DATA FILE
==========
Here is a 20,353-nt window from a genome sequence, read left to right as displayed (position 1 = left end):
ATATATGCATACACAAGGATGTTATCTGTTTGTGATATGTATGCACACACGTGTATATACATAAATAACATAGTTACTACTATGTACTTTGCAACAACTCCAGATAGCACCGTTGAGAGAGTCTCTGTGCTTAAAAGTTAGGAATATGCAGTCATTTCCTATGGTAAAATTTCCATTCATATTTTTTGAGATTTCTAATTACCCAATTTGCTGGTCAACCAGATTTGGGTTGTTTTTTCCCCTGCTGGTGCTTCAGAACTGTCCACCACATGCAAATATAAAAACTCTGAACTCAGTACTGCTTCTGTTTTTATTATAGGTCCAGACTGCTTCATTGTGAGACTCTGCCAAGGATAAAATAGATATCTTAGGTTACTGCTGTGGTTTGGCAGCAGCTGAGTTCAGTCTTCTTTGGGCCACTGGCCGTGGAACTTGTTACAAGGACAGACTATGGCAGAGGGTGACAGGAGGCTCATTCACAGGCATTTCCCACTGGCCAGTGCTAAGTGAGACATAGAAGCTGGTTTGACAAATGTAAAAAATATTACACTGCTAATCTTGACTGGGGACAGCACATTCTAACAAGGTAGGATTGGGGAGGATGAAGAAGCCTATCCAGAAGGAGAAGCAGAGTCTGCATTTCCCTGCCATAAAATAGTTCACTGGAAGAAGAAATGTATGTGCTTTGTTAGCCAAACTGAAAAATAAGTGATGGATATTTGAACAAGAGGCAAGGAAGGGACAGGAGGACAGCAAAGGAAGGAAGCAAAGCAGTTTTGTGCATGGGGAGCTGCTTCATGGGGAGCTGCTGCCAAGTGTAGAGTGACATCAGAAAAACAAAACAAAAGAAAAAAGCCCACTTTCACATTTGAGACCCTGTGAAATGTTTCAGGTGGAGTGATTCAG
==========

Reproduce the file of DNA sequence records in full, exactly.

Here is a 20,353-nt window from a genome sequence, read left to right as displayed (position 1 = left end):
ATATATGCATACACAAGGATGTTATCTGTTTGTGATATGTATGCACACACGTGTATATACATAAATAACATAGTTACTACTATGTACTTTGCAACAACTCCAGATAGCACCGTTGAGAGAGTCTCTGTGCTTAAAAGTTAGGAATATGCAGTCATTTCCTATGGTAAAATTTCCATTCATATTTTTTGAGATTTCTAATTACCCAATTTGCTGGTCAACCAGATTTGGGTTGTTTTTTCCCCTGCTGGTGCTTCAGAACTGTCCACCACATGCAAATATAAAAACTCTGAACTCAGTACTGCTTCTGTTTTTATTATAGGTCCAGACTGCTTCATTGTGAGACTCTGCCAAGGATAAAATAGATATCTTAGGTTACTGCTGTGGTTTGGCAGCAGCTGAGTTCAGTCTTCTTTGGGCCACTGGCCGTGGAACTTGTTACAAGGACAGACTATGGCAGAGGGTGACAGGAGGCTCATTCACAGGCATTTCCCACTGGCCAGTGCTAAGTGAGACATAGAAGCTGGTTTGACAAATGTAAAAAATATTACACTGCTAATCTTGACTGGGGACAGCACATTCTAACAAGGTAGGATTGGGGAGGATGAAGAAGCCTATCCAGAAGGAGAAGCAGAGTCTGCATTTCCCTGCCATAAAATAGTTCACTGGAAGAAGAAATGTATGTGCTTTGTTAGCCAAACTGAAAAATAAGTGATGGATATTTGAACAAGAGGCAAGGAAGGGACAGGAGGACAGCAAAGGAAGGAAGCAAAGCAGTTTTGTGCATGGGGAGCTGCTTCATGGGGAGCTGCTGCCAAGTGTAGAGTGACATCAGAAAAACAAAACAAAAGAAAAAAGCCCACTTTCACATTTGAGACCCTGTGAAATGTTTCAGGTGGAGTGATTCAG